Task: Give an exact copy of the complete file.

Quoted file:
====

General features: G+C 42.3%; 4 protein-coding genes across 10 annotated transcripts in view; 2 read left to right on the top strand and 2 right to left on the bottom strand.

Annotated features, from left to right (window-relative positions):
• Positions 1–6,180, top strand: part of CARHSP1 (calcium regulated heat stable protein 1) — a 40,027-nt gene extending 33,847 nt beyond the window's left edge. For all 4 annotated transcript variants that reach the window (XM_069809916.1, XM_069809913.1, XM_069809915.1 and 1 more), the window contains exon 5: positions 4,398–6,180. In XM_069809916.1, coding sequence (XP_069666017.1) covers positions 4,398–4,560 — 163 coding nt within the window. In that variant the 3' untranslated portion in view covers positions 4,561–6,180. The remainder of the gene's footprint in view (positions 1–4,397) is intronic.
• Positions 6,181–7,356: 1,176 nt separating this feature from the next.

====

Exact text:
General features: G+C 42.3%; 4 protein-coding genes across 10 annotated transcripts in view; 2 read left to right on the top strand and 2 right to left on the bottom strand.

Annotated features, from left to right (window-relative positions):
• Positions 1–6,180, top strand: part of CARHSP1 (calcium regulated heat stable protein 1) — a 40,027-nt gene extending 33,847 nt beyond the window's left edge. For all 4 annotated transcript variants that reach the window (XM_069809916.1, XM_069809913.1, XM_069809915.1 and 1 more), the window contains exon 5: positions 4,398–6,180. In XM_069809916.1, coding sequence (XP_069666017.1) covers positions 4,398–4,560 — 163 coding nt within the window. In that variant the 3' untranslated portion in view covers positions 4,561–6,180. The remainder of the gene's footprint in view (positions 1–4,397) is intronic.
• Positions 6,181–7,356: 1,176 nt separating this feature from the next.